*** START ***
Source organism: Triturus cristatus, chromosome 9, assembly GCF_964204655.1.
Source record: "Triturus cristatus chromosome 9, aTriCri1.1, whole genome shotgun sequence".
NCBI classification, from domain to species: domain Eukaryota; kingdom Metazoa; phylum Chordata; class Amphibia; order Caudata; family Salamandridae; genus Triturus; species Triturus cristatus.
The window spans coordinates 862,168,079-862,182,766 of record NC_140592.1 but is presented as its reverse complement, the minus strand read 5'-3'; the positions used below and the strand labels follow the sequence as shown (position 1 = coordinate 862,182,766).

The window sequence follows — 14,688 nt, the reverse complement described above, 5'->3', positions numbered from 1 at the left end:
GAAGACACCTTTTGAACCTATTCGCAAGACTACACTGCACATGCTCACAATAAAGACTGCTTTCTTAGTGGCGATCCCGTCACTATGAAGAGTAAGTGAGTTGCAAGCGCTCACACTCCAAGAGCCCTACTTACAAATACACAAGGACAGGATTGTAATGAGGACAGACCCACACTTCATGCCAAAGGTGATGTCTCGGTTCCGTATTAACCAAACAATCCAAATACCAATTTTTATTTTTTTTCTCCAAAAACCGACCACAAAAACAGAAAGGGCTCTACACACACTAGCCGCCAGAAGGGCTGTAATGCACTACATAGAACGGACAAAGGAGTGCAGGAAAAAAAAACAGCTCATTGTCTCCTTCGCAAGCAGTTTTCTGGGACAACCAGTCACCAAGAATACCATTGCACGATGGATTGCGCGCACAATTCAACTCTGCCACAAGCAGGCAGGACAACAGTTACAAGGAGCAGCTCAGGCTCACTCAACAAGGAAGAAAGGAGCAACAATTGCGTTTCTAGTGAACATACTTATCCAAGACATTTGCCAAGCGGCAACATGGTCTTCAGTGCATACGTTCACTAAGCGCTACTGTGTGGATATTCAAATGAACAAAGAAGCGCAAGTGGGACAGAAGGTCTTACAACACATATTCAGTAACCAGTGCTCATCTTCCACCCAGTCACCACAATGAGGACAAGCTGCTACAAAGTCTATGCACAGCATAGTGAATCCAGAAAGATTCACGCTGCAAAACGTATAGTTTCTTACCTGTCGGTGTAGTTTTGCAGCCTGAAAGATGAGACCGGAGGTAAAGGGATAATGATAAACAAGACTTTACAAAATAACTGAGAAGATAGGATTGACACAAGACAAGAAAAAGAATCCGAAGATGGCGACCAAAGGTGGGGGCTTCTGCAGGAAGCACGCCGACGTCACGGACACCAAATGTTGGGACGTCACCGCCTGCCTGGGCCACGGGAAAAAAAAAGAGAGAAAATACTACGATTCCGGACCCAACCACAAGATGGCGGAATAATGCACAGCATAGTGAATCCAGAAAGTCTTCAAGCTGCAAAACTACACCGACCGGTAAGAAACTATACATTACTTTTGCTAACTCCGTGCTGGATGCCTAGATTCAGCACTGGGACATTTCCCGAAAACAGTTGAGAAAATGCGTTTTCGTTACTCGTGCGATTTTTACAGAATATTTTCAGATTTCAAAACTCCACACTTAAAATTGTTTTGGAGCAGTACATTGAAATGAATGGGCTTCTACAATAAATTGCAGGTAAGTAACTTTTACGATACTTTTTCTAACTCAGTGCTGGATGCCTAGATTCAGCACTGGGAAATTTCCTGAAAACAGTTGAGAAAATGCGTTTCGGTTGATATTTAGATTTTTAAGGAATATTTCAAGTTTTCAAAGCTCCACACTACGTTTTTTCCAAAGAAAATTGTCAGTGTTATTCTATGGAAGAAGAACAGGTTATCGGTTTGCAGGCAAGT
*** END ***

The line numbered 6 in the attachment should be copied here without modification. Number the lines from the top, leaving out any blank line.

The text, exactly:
GAAGACACCTTTTGAACCTATTCGCAAGACTACACTGCACATGCTCACAATAAAGACTGCTTTCTTAGTGGCGATCCCGTCACTATGAAGAGTAAGTGAGTTGCAAGCGCTCACACTCCAAGAGCCCTACTTACAAATACACAAGGACAGGATTGTAATGAGGACAGACCCACACTTCATGCCAAAGGTGATGTCTCGGTTCCGTATTAACCAAACAATCCAAATACCAATTTTTATTTTTTTTCTCCAAAAACCGACCACAAAAACAGAAAGGGCTCTACACACACTAGCCGCCAGAAGGGCTGTAATGCACTACATAGAACGGACAAAGGAGTGCAGGAAAAAAAAACAGCTCATTGTCTCCTTCGCAAGCAGTTTTCTGGGACAACCAGTCACCAAGAATACCATTGCACGATGGATTGCGCGCACAATTCAACTCTGCCACAAGCAGGCAGGACAACAGTTACAAGGAGCAGCTCAGGCTCACTCAACAAGGAAGAAAGGAGCAACAATTGCGTTTCTAGTGAACATACTTATCCAAGACATTTGCCAAGCGGCAACATGGTCTTCAGTGCATACGTTCACTAAGCGCTACTGTGTGGATATTCAAATGAACAAAGAAGCGCAAGTGGGACAGAAGGTCTTACAACACATATTCAGTAACCAGTGCTCATCTTCCACCCAGTCACCACAATGAGGACAAGCTGCTACAAAGTCTATGCACAGCATAGTGAATCCAGAAAGATTCACGCTGCAAAACGTATAGTTTCTTACCTGTCGGTGTAGTTTTGCAGCCTGAAAGATGAGACCGGAGGTAAAGGGATAATGATAAACAAGACTTTACAAAATAACTGAGAAGATAGGATTGACACAAGACAAGAAAAAGAATCCGAAGATGGCGACCAAAGGTGGGGGCTTCTGCAGGAAGCACGCCGACGTCACGGACACCAAATGTTGGGACGTCACCGCCTGCCTGGGCCACGGGAAAAAAAAAGAGAGAAAATACTACGATTCCGGACCCAACCACAAGATGGCGGAATAATGCACAGCATAGTGAATCCAGAAAGTCTTCAAGCTGCAAAACTACACCGACCGGTAAGAAACTATACATTACTTTTGCTAACTCCGTGCTGGATGCCTAGATTCAGCACTGGGACATTTCCCGAAAACAGTTGAGAAAATGCGTTTTCGTTACTCGTGCGATTTTTACAGAATATTTTCAGATTTCAAAACTCCACACTTAAAATTGTTTTGGAGCAGTACATTGAAATGAATGGGCTTCTACAATAAATTGCAGGTAAGTAACTTTTACGATACTTTTTCTAACTCAGTGCTGGATGCCTAGATTCAGCACTGGGAAATTTCCTGAAAACAGTTGAGAAAATGCGTTTCGGTTGATATTTAGATTTTTAAGGAATATTTCAAGTTTTCAAAGCTCCACACTACGTTTTTTCCAAAGAAAATTGTCAGTGTTATTCTATGGAAGAAGAACAGGTTATCGGTTTGCAGGCAAGT